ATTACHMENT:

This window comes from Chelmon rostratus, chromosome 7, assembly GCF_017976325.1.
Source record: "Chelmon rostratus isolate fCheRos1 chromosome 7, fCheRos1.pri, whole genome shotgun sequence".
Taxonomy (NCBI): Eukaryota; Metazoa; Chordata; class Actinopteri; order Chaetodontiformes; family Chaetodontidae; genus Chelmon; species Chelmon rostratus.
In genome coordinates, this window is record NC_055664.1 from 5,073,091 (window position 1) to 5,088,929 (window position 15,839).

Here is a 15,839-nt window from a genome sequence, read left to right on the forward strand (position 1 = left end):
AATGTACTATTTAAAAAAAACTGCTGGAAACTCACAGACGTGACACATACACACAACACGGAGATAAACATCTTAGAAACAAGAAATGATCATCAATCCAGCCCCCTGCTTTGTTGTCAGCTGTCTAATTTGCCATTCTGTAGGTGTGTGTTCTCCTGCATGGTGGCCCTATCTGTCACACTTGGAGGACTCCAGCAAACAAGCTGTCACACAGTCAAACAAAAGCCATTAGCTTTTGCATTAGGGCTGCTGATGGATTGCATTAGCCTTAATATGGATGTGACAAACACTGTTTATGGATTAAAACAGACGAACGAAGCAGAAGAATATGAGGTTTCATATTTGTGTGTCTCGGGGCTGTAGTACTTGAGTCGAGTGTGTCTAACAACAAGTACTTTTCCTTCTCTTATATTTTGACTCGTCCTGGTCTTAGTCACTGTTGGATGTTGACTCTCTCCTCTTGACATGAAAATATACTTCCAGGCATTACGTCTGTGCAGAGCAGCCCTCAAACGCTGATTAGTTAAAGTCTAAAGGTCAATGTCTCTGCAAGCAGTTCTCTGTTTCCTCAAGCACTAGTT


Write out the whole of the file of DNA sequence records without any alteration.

This window comes from Chelmon rostratus, chromosome 7, assembly GCF_017976325.1.
Source record: "Chelmon rostratus isolate fCheRos1 chromosome 7, fCheRos1.pri, whole genome shotgun sequence".
Taxonomy (NCBI): Eukaryota; Metazoa; Chordata; class Actinopteri; order Chaetodontiformes; family Chaetodontidae; genus Chelmon; species Chelmon rostratus.
In genome coordinates, this window is record NC_055664.1 from 5,073,091 (window position 1) to 5,088,929 (window position 15,839).

Here is a 15,839-nt window from a genome sequence, read left to right on the forward strand (position 1 = left end):
AATGTACTATTTAAAAAAAACTGCTGGAAACTCACAGACGTGACACATACACACAACACGGAGATAAACATCTTAGAAACAAGAAATGATCATCAATCCAGCCCCCTGCTTTGTTGTCAGCTGTCTAATTTGCCATTCTGTAGGTGTGTGTTCTCCTGCATGGTGGCCCTATCTGTCACACTTGGAGGACTCCAGCAAACAAGCTGTCACACAGTCAAACAAAAGCCATTAGCTTTTGCATTAGGGCTGCTGATGGATTGCATTAGCCTTAATATGGATGTGACAAACACTGTTTATGGATTAAAACAGACGAACGAAGCAGAAGAATATGAGGTTTCATATTTGTGTGTCTCGGGGCTGTAGTACTTGAGTCGAGTGTGTCTAACAACAAGTACTTTTCCTTCTCTTATATTTTGACTCGTCCTGGTCTTAGTCACTGTTGGATGTTGACTCTCTCCTCTTGACATGAAAATATACTTCCAGGCATTACGTCTGTGCAGAGCAGCCCTCAAACGCTGATTAGTTAAAGTCTAAAGGTCAATGTCTCTGCAAGCAGTTCTCTGTTTCCTCAAGCACTAGTT